Will the federal election follow the provincial trend?

If the next federal election slated for Oct. 19 was held today, the Conservative candidates here in Red Deer, a somewhat bellwether riding, would win.

If the next federal election slated for Oct. 19 was held today, the Conservative candidates here in Red Deer, a somewhat bellwether riding, would win. This is according to the latest poll. Any surprises?

The surprise is in the percentages each party would garner. The polls for Red Deer ridings show that the Liberals have doubled their vote, (3.8 to 8.8 per cent) without one candidate. The Greens, again without any candidates, have seen a 20 per cent increase (five to six per cent). The NDP, no candidates but fresh off a provincial victory have seen a 33 per cent increase in support (15 to 20 per cent). The Conservatives with incumbent candidates have seen a 20 per cent decrease in support (76 to 61 per cent).

Remember in the last federal election, all of Red Deer was almost completely in one urban riding. But the current government gerrymandered the city to be but small parts of two large rural ridings. Historically, the Conservative numbers are usually higher in rural ridings, while progressives fair better in urban ridings. So if rural percentages are higher for Conservatives than urban and we now have a mix of urban and rural votes, then the Conservatives have actually seen a larger decrease and the opposition parties are seeing larger increases (if you take into consideration the rural influence on the past numbers, if they were combined).

Provincewide, if the vote was held today, only 45 per cent of Albertans would vote for a Conservative candidate, 55 per cent would vote for someone who is not a Conservative candidate. This indicates a drop in support of around 25 per cent.

These numbers should be more worrisome for the Conservatives than the numbers were five months ago for the provincial Progressive Conservatives, and the May 5 election was the result. The Progressive Conservatives of Alberta polled at 42 per cent, five months before the May 5 election and the NDP were in the teens. May 5 election results: Progressive Conservatives 28 per cent and the NDP 41 per cent.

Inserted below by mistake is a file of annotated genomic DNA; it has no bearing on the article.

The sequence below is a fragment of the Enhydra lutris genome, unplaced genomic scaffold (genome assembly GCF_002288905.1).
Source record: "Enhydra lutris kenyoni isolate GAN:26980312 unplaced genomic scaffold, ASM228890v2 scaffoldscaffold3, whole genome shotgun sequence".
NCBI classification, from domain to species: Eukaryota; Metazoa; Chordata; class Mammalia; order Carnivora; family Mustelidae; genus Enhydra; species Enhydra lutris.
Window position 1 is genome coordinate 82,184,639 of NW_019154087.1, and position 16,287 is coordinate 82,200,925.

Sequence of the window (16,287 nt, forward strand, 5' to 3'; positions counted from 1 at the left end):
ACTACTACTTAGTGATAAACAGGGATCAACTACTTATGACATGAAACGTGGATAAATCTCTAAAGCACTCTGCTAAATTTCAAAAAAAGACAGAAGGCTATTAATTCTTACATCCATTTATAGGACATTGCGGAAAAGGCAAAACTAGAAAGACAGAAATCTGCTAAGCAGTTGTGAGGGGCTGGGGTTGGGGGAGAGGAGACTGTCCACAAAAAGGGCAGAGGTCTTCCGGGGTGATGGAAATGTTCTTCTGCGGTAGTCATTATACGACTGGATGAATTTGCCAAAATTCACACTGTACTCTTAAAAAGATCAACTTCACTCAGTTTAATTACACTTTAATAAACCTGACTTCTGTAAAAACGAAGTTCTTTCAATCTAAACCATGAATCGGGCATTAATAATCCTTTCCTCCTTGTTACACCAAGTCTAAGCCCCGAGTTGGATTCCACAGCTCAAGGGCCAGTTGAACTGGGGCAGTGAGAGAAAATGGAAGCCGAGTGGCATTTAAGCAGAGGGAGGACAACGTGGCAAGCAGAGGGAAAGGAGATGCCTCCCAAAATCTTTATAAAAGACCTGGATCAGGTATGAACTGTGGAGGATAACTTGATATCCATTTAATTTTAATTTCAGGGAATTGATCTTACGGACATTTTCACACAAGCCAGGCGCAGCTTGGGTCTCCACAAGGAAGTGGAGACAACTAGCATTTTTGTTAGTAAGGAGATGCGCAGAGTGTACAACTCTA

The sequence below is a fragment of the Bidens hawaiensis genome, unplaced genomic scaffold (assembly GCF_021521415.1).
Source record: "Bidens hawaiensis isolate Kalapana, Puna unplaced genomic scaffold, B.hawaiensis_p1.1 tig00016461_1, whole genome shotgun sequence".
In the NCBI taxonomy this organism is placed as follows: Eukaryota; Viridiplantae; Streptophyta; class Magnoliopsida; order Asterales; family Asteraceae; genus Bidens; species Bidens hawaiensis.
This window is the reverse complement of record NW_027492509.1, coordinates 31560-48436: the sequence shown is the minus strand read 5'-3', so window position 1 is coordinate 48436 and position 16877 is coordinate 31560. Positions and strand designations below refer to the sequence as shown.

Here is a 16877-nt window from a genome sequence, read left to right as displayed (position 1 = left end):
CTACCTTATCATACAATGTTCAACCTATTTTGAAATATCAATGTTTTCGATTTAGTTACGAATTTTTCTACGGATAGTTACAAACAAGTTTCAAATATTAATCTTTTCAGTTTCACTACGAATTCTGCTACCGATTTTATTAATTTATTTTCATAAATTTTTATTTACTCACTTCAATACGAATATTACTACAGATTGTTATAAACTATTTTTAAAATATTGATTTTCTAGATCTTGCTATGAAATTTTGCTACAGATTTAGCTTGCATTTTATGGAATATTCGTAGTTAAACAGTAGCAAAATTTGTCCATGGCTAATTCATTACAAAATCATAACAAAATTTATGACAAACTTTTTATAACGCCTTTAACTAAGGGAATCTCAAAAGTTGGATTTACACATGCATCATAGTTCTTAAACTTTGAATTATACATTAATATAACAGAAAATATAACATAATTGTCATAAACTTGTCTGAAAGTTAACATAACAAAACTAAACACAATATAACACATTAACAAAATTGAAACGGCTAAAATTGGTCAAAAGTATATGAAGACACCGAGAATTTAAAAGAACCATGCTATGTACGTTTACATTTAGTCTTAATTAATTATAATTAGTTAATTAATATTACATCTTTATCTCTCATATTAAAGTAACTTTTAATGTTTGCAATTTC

If the Anyone But Conservative movement is still active and the concept of strategic voting is still relevant, then the Conservatives better worry. Instead of a choice between the Wildrose Party and the New Democrats as in the provincial race, it will be between the Liberals and the New Democrats in the next federal race.

There will be other parties and candidates, but the attention will be on the Liberals and New Democratic candidates and leaders.

During the provincial election, the televised debate was a pivotal moment. New Democratic Leader Rachel Notley shone while Progressive Conservative Leader Jim Prentice, not so much.

That is not going to happen in the federal election, because the Conservatives are refusing to participate in the usual national debate, organized by the media consortium. Instead going for niche debates where they can target their market with differing views. Conservatives will adjust their message for the target audience, which does not play well in a national debate.

There will be more emphasis on polls, news reports and local candidates.

I urge the parties not to have paper, straw, or parachute candidates. Urgency is at play and the sooner the candidates are nominated, the better.

The barbecue circuit season is fast approaching and it would be nice to know sooner rather than later who the candidates are. The governing party will be spending $75 million of our money on poorly disguised partisan ads, they will be doling out funds and making announcements, and unwittingly fueling the Anyone But Conservative movement.

So the time is now for the parties to be as prepared on the ground, in the riding, as the Conservatives are. The Conservatives are ready, but the candidates’ hands are tied and voices muted by the Prime Minister’s Office, so it is a good time for the opposing candidates to impress the local voters.

On May 5, politics in Alberta changed, the political bear awoke from 44-year hibernation and devoured the Progressive Conservative dynasty, and left the big blue machine rattled.

Will it continue? Will the bear of voters’ discontent, devour the slate of Conservatives in Alberta?

The polls say, possibly. Will the trend continue or was it a one-time event?

We will know on Oct. 19, when the results are shown. Interesting times wait.

Garfield Marks

Red Dee

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